Reading research to help improve the world's environmental data
Release Date 01 March 2011
The University of Reading is part of a European project to improve the use of environmental information to ensure the correct global policy decisions are made on issues such as climate change and catastrophic events.
The £3.5 million research project will ensure that the users of the data have the information they require concerning the quality of the various available sources. Thus, when a catastrophic event occurs, such as the New Zealand earthquake, users can make confident and properly-informed decisions about which information they should use to reduce the disaster's impact.
The three-year GeoViQua project is led by the Centre for Ecological Research and Forestry Applications (CREAF) in Catalonia with partners in France, Italy, Germany, and the Netherlands as well as the UK, and the European Space Agency. GeoViQua will contribute to the Global Earth Observation System of Systems (GEOSS), through which its results will be put into action.
The goal of GEOSS is to provide decision-support tools to a variety of users, through which decision-makers can access information from huge and diverse observing systems and data repositories around the world, directly addressing several areas of societal benefit, including climate, biodiversity, agriculture, energy and health.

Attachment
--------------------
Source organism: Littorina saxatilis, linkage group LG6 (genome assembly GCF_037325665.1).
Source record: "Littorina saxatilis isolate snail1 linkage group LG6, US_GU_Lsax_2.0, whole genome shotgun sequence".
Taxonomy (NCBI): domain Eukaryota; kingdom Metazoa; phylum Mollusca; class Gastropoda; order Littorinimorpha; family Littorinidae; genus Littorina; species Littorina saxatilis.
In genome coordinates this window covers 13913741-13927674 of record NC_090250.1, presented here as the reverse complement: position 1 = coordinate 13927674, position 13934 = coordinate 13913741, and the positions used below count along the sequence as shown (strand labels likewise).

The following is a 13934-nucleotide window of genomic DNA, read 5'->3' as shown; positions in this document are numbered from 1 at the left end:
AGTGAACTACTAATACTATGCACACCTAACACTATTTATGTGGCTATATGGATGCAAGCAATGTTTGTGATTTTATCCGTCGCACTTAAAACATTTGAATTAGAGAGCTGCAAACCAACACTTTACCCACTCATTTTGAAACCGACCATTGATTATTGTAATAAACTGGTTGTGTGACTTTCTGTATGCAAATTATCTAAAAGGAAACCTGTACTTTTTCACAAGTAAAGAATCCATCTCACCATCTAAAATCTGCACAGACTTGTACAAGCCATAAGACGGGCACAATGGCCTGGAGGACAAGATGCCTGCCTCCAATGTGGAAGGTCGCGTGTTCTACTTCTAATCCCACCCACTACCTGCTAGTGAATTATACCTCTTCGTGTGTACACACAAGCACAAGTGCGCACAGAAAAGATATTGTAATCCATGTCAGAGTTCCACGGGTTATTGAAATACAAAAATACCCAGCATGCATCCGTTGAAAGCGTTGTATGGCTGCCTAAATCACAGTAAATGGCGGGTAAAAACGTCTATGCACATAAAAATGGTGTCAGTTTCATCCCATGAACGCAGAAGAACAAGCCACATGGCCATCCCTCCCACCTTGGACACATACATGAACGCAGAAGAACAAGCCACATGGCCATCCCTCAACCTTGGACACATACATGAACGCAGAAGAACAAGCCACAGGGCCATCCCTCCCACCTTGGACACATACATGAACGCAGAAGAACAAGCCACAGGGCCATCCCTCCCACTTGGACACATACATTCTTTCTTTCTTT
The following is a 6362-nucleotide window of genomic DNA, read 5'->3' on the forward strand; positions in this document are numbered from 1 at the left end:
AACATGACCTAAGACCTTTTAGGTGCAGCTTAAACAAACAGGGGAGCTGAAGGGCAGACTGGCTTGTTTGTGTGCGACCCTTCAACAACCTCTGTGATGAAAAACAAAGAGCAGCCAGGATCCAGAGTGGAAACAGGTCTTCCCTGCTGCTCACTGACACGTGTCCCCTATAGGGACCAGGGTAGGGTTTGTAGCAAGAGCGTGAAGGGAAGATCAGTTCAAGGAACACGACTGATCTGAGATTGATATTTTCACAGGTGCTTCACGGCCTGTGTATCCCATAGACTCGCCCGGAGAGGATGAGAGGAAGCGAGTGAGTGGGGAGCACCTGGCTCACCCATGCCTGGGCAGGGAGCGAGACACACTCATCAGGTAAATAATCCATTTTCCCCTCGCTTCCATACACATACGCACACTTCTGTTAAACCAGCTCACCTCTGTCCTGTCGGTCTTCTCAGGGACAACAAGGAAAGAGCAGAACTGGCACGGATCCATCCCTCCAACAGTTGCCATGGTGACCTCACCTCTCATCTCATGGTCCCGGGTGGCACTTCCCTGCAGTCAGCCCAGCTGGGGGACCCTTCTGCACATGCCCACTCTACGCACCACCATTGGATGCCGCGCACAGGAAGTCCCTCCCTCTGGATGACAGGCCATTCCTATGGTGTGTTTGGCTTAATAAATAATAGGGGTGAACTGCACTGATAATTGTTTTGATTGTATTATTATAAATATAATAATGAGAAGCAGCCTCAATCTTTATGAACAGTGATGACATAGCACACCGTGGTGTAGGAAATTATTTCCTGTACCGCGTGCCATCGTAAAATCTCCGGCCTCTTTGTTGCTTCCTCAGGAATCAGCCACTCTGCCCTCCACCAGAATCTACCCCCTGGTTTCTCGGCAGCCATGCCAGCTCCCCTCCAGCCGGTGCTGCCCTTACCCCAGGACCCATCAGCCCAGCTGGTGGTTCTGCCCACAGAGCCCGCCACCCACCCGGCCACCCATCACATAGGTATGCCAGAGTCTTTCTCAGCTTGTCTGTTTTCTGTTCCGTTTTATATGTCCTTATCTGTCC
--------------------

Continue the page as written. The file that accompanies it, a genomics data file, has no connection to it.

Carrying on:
Reading researchers are leading the visualization tasks within GeoViQua and will be surveying various end users in academia, agencies and industry to ascertain their requirements and provide them with the tools to gather and visualize information about data quality. Information about quality will be provided through a diverse set of end-user tools, from professional Geographic Information Systems, through ‘consumer' tools such as websites and Google Earth, to mobile devices, including tablets and phones.
Dr Jon Blower, Technical Director at the University's Reading e-Science Centre, said: "The results of the project will have a global impact, improving decision-making and helping to address global problems like climate change, catastrophic events or loss of biodiversity. Most problems in these areas rely on the synthesis of many diverse sources of data and it is extremely important that users are aware of the quality of the datasets, how they were produced, and what their strengths and weaknesses are for a particular situation. Unfortunately, this vital information is not currently always available and that is what we will address in this project."
For more information please contact Rona Cheeseman, press officer, on 0118 378 7388 or email email@example.com
Notes to editors
Reading e-Science Centre specialises in environmental e-science with particular expertise in geographical data visualization on the web. It develops and applies new and innovative tools for visualizing and fusing diverse sources of data using interactive techniques, helping to drive scientific discoveries.
The Reading e-Science Centre also represents Reading in the e-Research South consortium (with the University of Oxford, University of Southampton and the Science and Technology Facilities Council e-Science department) which is creating a sustainable e-Research platform across the South of England.